• First Film Competition



Michael Salerno

Ange Dargent plays an apathetic adolescent who seems to take no interest in anything – a typical teenager, you might say. The décor looks like something from an American suburb in a Larry Clark movie, boring and unbelievably depressing, indicating a dreary everyday life suspended between family meals and high-school scenes. But that’s where the similarity ends. This is France; a peri-urban France trapped between outdated flowery wallpaper and wooden furniture that’s gone out of fashion. The character has just tried out an online suicide game inspired by the case of the Blue Whale Challenge. Instructed by an administrator, the game consists of a series of 50 challenges over 50 days. At first relatively innocuous, they gradually shift towards increasingly self-destructive challenges, ending in the final test of the player’s suicide. In a succession of meticulous scenes that stretch the solitary, everyday languor away from youthful effusions, The Masturbator’s Heart accompanies this descent into the abyss. The minimalism of the stiflingly silent still shots is in no way offset by the insidious softness diffused by the 16mm film and the character’s indolent, inscrutable face. The tenderness it hides, like the schedule of the game on which the film’s script is based, might easily trick viewers: isn’t suicide an adolescent obsession, a friend of the melancholy vapours of that awkward phase? As the challenges unfold, behind the doubts about the seriousness of the endeavour there emerges a kind of dull panic for generations whose desires remain locked in their hearts and explode in the world’s face without it understanding a thing.

Paul Eudeline

You’ve already made a number of videos and short films. What was the starting point for your first full-length feature about online gaming, Le Cœur du masturbateur?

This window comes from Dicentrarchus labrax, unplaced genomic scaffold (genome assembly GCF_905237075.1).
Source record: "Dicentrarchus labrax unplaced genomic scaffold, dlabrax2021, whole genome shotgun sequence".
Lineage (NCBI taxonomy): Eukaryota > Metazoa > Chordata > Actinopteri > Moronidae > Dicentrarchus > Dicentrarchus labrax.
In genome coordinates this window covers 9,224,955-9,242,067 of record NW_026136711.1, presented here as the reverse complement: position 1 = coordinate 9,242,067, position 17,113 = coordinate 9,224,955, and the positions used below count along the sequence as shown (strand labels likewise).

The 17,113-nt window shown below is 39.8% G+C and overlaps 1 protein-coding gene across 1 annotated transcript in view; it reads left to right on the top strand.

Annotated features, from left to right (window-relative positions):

The idea for the film came to me after I discovered the Blue Whale Challenge, which is a suicide “game” that originated on Russia’s social networks. In this “game” the player is given fifty challenges in fifty days, and on the final day they must kill themselves to “win”. Immediately, the film came to life in my imagination, and I wrote the script very quickly, over just a few days. Sometimes ideas develop over many years, and sometimes they seem to show up unexpectedly and fully-formed. Le Coeur du masturbateur was like this. But the game was just the starting point. For me, the story of a film is almost like a coat-hanger – it’s something that you hang the “real” intention of the film upon. What I was really interested in was making a very intimate portrait of a person who is erasing himself, piece by piece. I wanted to make a film where we could be with the character in their most private and quietest moments.

Despite the seriousness of the themes, the film remains, gentle, dreamlike, delicate. How did you create this atmosphere?

Yes, there is definitely a softness and a calmness in the film. I wanted to make an emotional impact on the viewer, but I didn’t want to be obvious. I envisioned a calm surface with a raging ocean of feeling underneath. So, having this intention, along with a clear vision of the atmosphere I was after, I made sure that all of the elements in the film expressed and reflected this. We did a huge amount of work with the production designer, Claire Belin, to find the right house, with the right wallpaper and furniture. To find the right locations. Everything had to have a very consistent atmosphere. If I’m honest, I can see now that I was unconsciously recreating the moods and textures of my childhood. And with the cinematography, it was the same process.

Why did you choose to shoot Le Cœur du masturbateur in 16mm and adopt the four-thirds format for the image?

Paul-Anthony Mille, the cinematographer, is a real “film guy” so he was really pushing for us to shoot on 16mm, which I was thrilled about. There’s something so transformative about 16mm – the texture, the grain, the way it handles colours. On a practical side, we had 88 scenes to shoot in 11 days, so we had to move very quickly. The sensitivity of film allowed us to shoot with very little light. And the 4:3 ratio, just felt like a perfect fit for the film. I wanted the film to feel like a closed world, intensely focused on the main character, so having a wider screen wouldn’t support that intention. I also knew that shooting on film would bring a focus and intensity to the shoot that would be impossible with the unlimited resources of shooting digitally.